OCCUPIED CITY, a documentary by Steve McQueen, is a four-hour film about the Nazi occupation in Amsterdam.
It has been five years since Steve McQueen released a film, as the director of "Hunger," "Shame," "12 Years a Slave," and "Widows" has been involved in television with the anthology film series "Small Axe" and the documentary series "Uprising."
This is his first non-fiction feature film, premiering at Cannes, with a runtime of almost four and a half hours and will be shown with an intermission.
Acquired by A24 for distribution, little is known about this project. The documentary is based on the illustrated history book "Atlas of an Occupied City, Amsterdam 1940-1945" by Bianca Stigter, the director's current partner and producer of his films since "12 Years a Slave."
The film, classified as experimental, depicts the Nazi persecution of Jews in Amsterdam, where the director resides. "Living in Amsterdam for me is like living with ghosts. It feels like there are always two or three parallel narratives unfolding at the same time. The past is always present," says McQueen.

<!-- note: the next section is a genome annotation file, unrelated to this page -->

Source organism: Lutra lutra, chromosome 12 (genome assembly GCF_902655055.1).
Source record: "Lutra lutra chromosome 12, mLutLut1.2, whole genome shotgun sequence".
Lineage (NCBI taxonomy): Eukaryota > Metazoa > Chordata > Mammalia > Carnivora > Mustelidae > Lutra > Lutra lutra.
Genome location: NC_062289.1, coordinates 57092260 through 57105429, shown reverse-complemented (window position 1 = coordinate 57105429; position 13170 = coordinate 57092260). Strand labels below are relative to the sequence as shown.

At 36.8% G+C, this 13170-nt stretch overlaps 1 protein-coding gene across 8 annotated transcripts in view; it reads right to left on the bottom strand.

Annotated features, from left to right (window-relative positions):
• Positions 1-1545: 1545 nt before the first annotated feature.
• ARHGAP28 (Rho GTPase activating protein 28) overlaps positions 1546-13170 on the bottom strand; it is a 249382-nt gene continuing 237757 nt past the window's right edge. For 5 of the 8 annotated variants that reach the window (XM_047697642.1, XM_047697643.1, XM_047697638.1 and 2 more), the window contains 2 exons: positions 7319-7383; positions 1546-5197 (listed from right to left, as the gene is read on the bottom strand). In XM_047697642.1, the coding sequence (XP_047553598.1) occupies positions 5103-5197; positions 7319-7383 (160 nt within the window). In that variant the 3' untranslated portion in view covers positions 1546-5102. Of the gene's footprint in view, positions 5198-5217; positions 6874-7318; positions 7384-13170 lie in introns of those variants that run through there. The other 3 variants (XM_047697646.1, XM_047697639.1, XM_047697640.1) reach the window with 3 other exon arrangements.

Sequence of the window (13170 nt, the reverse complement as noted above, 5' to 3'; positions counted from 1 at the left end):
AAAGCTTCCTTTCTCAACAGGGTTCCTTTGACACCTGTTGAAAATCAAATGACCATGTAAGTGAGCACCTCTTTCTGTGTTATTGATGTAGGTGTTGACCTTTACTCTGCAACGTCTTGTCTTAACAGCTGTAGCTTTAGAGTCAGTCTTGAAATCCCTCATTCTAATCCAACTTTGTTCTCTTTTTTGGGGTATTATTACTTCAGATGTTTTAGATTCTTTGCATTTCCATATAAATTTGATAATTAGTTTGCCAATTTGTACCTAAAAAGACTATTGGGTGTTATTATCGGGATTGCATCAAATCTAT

Meanwhile, A24 details that the director has created "two intertwined portraits: a door-to-door excavation of the Nazi occupation, which still haunts his adopted city, and a vivid journey through the past years of the pandemic," resulting in a story where "what emerges is both devastating and affirming of life, an expansive meditation on memory, time, and where we are heading." "Occupied City" visits places and spaces that have survived time and are silent witnesses to the Nazi occupation and persecution, with a series of arrests, torture, and executions.
The film begins with a series of images of empty streets and people wearing masks, establishing a connection between the past and the present of its story. "With COVID, there was a sense that we were all experiencing it. That was also true in World War II. Everyone was affected by it," McQueen said in a recent interview with Indiewire, just hours before its premiere at the Cannes Film Festival, where it is presented in the "Special Screenings" category. The film also reveals the state of paranoia and stress caused by the health crisis in society.
The image accompanying this note is the only one known so far from the film.
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